Blu-ray Review: BLUE SUNSHINE 4K Restoration


SHOCK reviews the 4K Blu-ray restoration of BLUE SUNSHINE.

Writer/director Jeff Lieberman has only made a handful of genre movies but man, what a handful they are.

Many cite his 1976 breakthrough eco-horror picture SQUIRM as his greatest achievement. It’s certainly the one with the biggest profile anyway, released as it was via American International Pictures and then later, via MGM on home video. It was a staple of late night cable TV and indeed, if you came of age in the 1980s, it was virtually impossible to avoid encountering the movie at some point.

His 1981 hillbilly slasher opus JUST BEFORE DAWN also commands a solid cult of admirers and his direct to video gem SATAN’S LITTLE HELPER is another fan fave.

But all of those oddball films put together cannot match the majesty of his 1977 LSD chrome-domed zombie thriller BLUE SUNSHINE.

Simply stated, you’ll never see another movie like BLUE SUNSHINE. While not overtly graphic or bloody or shocking, the movie is perhaps the weirdest of its era. Of any era, really.

And it doesn’t ease into its mania, it’s bizarre from its opening moments, with opening credits that start with a full moon (foreshadowing the smooth scalps to come?) situated left of frame, accompanied by Charles Gross’ eerie, experimental music, followed by the camera panning to down to introduced a troubled character, before panning up again to the moon, then panning back down again for more action. The rhythm is off. Atonal. And so is the movie, but wonderfully so.

BLUE SUNSHINE is Lieberman’s “what if” waxing about the era in which he came of age, when every kid was throwing things in their mouths willy nilly, in the hopes of having some sort of vision. The fact that no one knew where these chemicals were coming from wasn’t even really an issue. But what if a batch of those psychotropic drugs were tainted? What would the long term effects be?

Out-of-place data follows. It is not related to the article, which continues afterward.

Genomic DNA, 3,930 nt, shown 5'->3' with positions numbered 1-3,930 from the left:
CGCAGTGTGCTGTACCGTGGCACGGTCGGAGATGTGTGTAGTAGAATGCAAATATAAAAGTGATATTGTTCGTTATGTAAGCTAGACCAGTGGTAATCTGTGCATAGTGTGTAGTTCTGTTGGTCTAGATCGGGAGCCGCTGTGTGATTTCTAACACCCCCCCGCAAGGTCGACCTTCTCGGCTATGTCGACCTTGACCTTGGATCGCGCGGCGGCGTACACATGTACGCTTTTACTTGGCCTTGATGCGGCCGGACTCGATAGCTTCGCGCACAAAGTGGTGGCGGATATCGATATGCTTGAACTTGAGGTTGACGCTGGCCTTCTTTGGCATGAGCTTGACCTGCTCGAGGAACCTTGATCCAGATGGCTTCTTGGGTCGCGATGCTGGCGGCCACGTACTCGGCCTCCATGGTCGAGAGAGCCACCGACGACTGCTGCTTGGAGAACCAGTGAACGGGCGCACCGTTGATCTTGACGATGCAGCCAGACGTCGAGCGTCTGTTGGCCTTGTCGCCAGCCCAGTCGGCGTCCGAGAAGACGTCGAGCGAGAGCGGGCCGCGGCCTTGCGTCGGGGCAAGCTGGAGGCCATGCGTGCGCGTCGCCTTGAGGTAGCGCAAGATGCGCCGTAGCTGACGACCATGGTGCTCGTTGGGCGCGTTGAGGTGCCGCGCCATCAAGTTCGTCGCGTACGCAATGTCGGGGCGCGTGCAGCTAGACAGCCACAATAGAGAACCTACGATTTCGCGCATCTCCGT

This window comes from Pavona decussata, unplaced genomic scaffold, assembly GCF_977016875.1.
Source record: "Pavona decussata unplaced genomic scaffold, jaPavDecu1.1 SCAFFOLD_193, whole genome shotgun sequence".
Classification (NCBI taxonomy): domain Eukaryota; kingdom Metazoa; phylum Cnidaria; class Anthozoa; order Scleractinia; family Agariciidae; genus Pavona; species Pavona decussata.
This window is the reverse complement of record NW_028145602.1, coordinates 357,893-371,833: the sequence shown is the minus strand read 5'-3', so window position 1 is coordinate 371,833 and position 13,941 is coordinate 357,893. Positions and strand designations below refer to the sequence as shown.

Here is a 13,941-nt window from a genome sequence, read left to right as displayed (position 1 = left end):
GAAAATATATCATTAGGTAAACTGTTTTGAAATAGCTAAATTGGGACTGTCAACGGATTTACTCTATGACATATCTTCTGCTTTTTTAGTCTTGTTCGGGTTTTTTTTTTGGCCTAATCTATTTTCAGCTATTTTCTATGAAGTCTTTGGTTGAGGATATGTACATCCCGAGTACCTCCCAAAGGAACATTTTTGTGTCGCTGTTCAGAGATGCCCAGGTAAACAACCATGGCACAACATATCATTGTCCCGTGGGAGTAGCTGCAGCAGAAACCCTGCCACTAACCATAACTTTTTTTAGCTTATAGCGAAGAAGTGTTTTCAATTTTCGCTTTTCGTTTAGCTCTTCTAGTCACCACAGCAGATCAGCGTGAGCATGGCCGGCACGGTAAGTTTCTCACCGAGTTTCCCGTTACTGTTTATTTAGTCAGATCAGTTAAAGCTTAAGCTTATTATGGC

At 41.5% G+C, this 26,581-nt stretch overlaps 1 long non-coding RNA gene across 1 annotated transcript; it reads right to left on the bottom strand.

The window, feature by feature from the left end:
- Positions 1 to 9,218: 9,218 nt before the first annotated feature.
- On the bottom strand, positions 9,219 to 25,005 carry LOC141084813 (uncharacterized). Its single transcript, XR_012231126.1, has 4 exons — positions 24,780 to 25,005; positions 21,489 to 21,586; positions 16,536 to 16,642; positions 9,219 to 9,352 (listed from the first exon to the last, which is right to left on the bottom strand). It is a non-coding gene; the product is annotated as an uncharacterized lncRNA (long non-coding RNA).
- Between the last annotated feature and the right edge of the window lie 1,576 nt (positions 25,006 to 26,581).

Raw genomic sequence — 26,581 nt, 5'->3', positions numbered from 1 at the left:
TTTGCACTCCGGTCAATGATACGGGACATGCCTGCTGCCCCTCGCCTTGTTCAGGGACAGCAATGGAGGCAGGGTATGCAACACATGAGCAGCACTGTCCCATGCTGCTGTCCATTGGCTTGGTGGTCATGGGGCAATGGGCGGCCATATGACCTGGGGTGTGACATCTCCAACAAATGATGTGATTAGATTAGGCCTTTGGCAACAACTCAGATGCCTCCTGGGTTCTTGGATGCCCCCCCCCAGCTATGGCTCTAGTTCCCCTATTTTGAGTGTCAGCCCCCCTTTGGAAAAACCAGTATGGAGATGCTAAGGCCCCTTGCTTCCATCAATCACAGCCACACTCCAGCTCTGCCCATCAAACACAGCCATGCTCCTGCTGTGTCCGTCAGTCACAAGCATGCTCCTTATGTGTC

In this film, the title refers to the drug in question, a wild strain of LSD that years later, is now having some serious consequences for the poor devils who indulged (in actuality, there was a strain of acid dubbed “Orange Sunshine”). In the opening moments, we meet a group of friends in a cottage, one of them acting oddly and crooning some sort of inane tune. The dude has a pretty obvious wig on and when one of his curious buddies makes a grab for it, it’s revealed that shabby Sinatra is almost totally bald. The guy goes wild-eyed and frantically pushes around his pals and makes a run for the woods. Minutes later her returns and murders everyone in the home, including burning one screaming woman alive in the fireplace! When the cops arrive, the surviving friend, Jerry Zipkin (played by future soft-porn producer Zalman King) is blamed and he goes on the lam, trying to clear his name while attempting to figure out why one of his friends went gaga.

But then, suddenly, newspapers scream of bald murderers wiping out civilians, families. It seems to be an epidemic. Instead of this encouraging our hero to re-enter society, Jerry opts to stay underground where he gets embroiled in a conspiracy and cover-up that involves a rising politician and that strain of lethal acid that is causing a national wave of mayhem.

Throw in some berserk set-pieces (the robe-wearing divorcee who loses her hair and tries to murder her kids sequence is gold), larger-than-life characters, demented plot twists, an outrageous disco finale (a disco situated in a shopping mall, no less), and an operatically and senselessly unhinged performance from King and you have a horror movie like no other.


This new, deluxe Blu-ray/DVD release of BLUE SUNSHINE is a marvel. The presumed lost negative was found in 2014 and Lieberman took the 10 reels and supervised a 4K scan using Kodak’s Digital ICE system. The results are stunning, with the normally muted looking film bursting with color and detail. And to celebrate the grandeur of this “new” version, FilmCentrix has jammed this package tight. You get the DVD, the Blu-ray, a separate CD of the Gross’ stunning soundtrack, a wealth of special features (including new interviews with Lieberman, script supervisor Sandy King and stars Robert Walden and Richard Crystal) as well as a new Lieberman commentary. Archival stuff, like an excerpt from Mick Garris’ ancient “Fantasy Film Festival” series as well as a pack of amazing vintage anti-drug classroom “scare” films are also included and add texture and ample amusement. And inside the actual case there’s a deluxe illustrated booklet and an absolutely amazing mini-repro of the original press book, complete with tabs of “Blue Sunshine” LSD!

Endlessly re-watchable and strikingly original, BLUE SUNSHINE is one of the most interesting genre movies ever made and this release is the last word on its awesomeness. An essential purchase.


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